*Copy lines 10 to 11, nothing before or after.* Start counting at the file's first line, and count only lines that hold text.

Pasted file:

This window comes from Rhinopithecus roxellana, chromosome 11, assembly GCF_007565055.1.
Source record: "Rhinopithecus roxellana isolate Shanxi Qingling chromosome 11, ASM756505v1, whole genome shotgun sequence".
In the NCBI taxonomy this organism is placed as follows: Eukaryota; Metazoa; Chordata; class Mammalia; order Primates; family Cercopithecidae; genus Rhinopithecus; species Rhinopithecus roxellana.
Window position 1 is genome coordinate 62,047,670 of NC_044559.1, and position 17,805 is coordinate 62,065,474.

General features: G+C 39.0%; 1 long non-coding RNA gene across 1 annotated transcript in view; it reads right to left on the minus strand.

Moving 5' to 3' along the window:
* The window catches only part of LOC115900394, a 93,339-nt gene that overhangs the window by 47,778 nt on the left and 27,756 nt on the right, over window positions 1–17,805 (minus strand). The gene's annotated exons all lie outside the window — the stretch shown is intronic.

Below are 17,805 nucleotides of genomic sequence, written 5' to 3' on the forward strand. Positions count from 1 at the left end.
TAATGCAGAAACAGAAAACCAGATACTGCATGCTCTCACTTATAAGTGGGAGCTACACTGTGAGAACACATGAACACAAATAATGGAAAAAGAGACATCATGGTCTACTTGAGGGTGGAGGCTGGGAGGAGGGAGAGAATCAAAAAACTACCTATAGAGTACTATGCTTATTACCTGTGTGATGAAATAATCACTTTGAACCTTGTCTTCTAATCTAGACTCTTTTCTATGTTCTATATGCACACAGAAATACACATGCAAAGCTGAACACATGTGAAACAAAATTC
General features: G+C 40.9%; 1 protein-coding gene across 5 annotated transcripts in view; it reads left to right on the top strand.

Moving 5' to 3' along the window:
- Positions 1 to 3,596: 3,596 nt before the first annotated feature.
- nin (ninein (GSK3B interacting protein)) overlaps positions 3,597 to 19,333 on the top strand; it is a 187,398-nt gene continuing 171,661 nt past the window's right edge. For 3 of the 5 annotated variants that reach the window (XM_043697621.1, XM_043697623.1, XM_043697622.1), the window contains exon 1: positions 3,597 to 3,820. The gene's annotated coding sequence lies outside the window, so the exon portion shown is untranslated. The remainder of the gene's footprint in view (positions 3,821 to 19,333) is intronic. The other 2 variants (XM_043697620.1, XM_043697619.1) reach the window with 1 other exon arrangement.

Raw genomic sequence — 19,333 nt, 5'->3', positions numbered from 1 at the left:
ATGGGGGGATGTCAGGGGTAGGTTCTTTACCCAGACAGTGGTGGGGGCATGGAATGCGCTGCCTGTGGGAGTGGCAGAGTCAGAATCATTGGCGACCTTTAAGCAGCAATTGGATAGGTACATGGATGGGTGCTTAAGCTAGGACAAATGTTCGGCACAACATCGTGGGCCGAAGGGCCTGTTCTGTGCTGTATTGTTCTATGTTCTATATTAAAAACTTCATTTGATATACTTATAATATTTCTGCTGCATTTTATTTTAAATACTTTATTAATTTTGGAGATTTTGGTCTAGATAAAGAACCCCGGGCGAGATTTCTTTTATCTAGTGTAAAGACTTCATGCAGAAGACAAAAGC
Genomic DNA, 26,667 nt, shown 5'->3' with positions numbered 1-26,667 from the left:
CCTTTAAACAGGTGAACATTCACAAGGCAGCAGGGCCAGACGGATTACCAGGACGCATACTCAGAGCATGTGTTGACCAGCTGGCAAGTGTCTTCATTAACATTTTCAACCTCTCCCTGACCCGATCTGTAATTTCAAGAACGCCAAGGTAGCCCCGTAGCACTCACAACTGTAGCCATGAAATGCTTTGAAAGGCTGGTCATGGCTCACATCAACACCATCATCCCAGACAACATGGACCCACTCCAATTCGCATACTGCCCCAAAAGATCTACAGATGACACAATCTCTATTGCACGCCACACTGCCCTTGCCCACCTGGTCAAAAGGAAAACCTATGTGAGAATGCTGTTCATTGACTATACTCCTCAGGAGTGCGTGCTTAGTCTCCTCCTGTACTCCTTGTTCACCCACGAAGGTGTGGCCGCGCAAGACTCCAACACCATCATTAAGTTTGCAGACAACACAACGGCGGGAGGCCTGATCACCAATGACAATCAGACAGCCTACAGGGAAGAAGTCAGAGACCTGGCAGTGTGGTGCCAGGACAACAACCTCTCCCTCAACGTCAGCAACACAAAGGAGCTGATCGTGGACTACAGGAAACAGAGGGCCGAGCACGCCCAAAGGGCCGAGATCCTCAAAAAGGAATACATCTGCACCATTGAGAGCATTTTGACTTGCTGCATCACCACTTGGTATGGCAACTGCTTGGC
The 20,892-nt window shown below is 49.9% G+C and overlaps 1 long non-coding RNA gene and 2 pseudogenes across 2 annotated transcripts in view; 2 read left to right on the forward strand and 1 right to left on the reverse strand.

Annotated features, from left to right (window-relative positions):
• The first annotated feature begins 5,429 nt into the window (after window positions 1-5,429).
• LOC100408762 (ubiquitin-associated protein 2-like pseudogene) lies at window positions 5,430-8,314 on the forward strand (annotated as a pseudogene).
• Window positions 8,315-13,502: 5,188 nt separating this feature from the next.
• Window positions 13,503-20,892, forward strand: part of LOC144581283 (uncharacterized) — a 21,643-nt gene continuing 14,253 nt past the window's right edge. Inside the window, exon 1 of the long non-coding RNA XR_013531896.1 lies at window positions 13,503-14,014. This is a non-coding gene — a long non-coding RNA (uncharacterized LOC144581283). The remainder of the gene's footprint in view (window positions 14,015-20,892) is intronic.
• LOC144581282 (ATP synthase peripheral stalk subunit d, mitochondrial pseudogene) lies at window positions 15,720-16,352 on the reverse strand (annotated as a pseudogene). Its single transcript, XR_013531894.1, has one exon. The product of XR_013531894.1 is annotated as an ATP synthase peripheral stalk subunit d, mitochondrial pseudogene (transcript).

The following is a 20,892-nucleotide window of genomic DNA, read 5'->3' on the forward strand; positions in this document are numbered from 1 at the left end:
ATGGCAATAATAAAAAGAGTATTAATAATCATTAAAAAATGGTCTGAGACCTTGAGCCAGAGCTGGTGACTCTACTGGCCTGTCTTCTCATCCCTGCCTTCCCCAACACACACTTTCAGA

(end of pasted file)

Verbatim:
General features: G+C 40.9%; 1 protein-coding gene across 5 annotated transcripts in view; it reads left to right on the top strand.

Moving 5' to 3' along the window: